While the official data from Uncle Sam continues to show a relatively strong labor market –

December saw another increase in job openings, surpassing expectations and underscoring the labor market’s ongoing resilience.



However, the number of available jobs rose past 9 million in December, the government reported – I can’t help but notice the reports of layoffs I’ve been seeing lately. The downward trend in quits (voluntary resignations) hints at diminishing employee confidence in the job market. Economists often consider this metric a more telling indicator of labor demand.

The latest one that came to my attention was global shipping giant United Parcel Service (UPS). During its quarterly earnings call, UPS said it plans to cut 12,000 jobs and $1 billion in costs as it deals with a “difficult and disappointing year” amid declining volume, revenue, and profit.

UPS shares fell 8% on all that not-so-rosy news. But there’s more to say than just the movement about its share price.

The performance of a company like UPS is often emblematic of the economy in general. That’s due to its business of shipping all kinds of things around the U.S. and the world, the number of sectors it touches and the fact that it has to deal with the realities of the economy like everyone else.

That’s why I find this example so telling. Recall that six months ago, UPS reached an agreement with its employees’ labor union to pay drivers $170,000 a year – because, you know, inflation. Now, it’s cutting 12,000 jobs because everything is more expensive while demand for UPS’s services is down and the company doesn’t expect the trend to turn around until the second half of this year.

Take note.

After the Federal Reserve meeting wraps up tomorrow, we’ll be watching for the next big jobs report from Uncle Sam. That’s the “nonfarm payrolls” numbers for January, which come out Friday morning and will include an updated national unemployment rate.

According to the free resource layoffs.fyi – a tool created by a startup founder that tracks tech layoffs when reports are available – 98 tech companies have let go 25,136 employees in January alone.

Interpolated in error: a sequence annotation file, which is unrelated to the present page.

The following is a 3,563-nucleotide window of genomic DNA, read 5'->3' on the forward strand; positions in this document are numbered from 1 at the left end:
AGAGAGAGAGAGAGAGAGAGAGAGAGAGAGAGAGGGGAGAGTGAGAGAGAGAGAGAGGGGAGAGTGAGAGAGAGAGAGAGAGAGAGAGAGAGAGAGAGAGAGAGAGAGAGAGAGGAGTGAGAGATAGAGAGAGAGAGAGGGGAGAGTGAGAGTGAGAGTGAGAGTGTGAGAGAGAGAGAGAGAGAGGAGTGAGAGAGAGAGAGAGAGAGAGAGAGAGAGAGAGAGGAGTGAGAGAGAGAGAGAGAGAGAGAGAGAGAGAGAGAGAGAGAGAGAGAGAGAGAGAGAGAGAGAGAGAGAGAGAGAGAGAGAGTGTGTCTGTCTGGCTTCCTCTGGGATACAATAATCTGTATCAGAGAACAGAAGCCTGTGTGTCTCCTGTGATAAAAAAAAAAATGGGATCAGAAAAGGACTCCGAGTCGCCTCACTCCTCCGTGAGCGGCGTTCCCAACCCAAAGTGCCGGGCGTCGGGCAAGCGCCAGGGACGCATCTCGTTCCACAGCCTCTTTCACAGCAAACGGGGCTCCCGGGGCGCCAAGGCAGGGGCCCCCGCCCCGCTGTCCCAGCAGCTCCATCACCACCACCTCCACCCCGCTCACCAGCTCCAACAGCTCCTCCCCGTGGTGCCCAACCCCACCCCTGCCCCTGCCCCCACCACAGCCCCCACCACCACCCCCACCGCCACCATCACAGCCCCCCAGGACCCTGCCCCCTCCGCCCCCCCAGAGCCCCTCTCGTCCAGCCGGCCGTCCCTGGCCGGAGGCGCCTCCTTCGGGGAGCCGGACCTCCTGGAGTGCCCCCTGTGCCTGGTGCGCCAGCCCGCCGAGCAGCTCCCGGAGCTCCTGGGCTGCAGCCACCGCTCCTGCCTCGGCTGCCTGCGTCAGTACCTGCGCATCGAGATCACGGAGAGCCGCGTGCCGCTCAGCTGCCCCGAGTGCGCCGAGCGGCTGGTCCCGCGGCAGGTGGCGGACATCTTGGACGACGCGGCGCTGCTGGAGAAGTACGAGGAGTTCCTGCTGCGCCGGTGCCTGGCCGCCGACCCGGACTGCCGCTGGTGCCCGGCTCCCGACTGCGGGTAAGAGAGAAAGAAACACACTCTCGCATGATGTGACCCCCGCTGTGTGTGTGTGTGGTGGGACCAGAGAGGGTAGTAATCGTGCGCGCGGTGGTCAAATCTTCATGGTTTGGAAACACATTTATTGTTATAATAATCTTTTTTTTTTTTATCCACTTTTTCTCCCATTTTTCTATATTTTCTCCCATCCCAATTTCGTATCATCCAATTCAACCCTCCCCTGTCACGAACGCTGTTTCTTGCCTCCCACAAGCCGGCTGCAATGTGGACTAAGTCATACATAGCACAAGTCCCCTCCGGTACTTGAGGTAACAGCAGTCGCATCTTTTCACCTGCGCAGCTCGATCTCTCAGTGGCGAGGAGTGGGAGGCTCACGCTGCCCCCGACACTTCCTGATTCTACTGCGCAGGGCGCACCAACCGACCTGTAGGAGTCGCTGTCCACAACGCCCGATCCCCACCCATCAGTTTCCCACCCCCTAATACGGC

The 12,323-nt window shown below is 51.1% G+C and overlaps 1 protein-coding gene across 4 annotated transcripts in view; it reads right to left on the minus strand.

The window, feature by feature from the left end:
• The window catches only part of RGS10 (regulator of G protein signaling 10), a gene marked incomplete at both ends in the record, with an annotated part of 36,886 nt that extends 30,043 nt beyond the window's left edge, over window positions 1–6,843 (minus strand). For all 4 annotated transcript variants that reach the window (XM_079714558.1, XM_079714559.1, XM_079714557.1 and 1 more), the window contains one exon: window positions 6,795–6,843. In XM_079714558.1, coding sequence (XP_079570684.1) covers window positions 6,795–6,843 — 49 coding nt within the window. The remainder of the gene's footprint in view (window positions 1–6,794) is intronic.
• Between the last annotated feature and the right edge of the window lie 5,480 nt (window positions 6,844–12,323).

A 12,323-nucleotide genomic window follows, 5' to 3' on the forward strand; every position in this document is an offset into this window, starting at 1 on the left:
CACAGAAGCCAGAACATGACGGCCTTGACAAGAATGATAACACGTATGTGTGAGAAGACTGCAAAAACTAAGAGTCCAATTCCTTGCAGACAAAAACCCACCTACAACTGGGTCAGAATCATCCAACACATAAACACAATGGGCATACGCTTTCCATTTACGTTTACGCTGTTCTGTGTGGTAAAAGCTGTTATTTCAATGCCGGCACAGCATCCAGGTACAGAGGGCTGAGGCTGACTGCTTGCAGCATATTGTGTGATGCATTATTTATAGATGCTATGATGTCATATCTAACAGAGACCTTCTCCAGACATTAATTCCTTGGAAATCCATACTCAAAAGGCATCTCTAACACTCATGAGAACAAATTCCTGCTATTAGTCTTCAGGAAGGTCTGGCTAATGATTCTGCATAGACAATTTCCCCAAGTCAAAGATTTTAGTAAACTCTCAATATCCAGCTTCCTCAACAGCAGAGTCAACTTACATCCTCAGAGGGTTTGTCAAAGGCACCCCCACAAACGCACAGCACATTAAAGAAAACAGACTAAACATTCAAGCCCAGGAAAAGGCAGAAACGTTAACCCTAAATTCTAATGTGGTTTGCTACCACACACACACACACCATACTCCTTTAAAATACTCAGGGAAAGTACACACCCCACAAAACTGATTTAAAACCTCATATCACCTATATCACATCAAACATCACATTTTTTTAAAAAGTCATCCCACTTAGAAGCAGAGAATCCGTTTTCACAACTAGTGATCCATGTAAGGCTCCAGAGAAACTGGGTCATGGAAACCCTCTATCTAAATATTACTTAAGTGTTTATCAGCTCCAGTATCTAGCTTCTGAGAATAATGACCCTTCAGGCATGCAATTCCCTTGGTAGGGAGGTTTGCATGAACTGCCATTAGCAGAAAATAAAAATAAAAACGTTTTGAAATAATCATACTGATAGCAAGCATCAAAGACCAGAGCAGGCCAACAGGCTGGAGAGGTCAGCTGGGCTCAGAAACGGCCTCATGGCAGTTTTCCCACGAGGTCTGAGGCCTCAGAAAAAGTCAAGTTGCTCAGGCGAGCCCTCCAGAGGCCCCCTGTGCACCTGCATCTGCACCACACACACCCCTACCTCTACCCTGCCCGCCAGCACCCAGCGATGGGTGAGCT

If that sounds like a lot to you, you’re right.

At the current pace of layoffs (again, this is only the tech industry but worldwide), that would mean more than 300,000 layoffs by the end of the year. This would surpass the roughly 263,000 tech jobs eliminated in 2023 and 165,000 in 2022.

Looking a little deeper at the data, most of the employees who have lost jobs worked at retail or consumer-facing businesses. For example, online furniture seller Wayfair (W) laid off 1,650 people, or 13% of its workforce, on January 19.

Microsoft (MSFT), one of the high-flying “Magnificent Six” stocks, announced just last week it is letting 1,900 employees go. (Remember that I no longer count Tesla among the “magnificent” stocks, since its shares are down about 23% for the year.) Microsoft’s layoffs are mainly connected to its acquisition of gaming company Activision Blizzard.

Yet fellow Magnificent Six name Alphabet (GOOGL) also cut at least 1,000 jobs across multiple divisions earlier this month.

Plus, Alphabet is reportedly shutting down its “moonshot lab” – called X – as part of a broader cost-efficiency push, Bloomberg reported last week.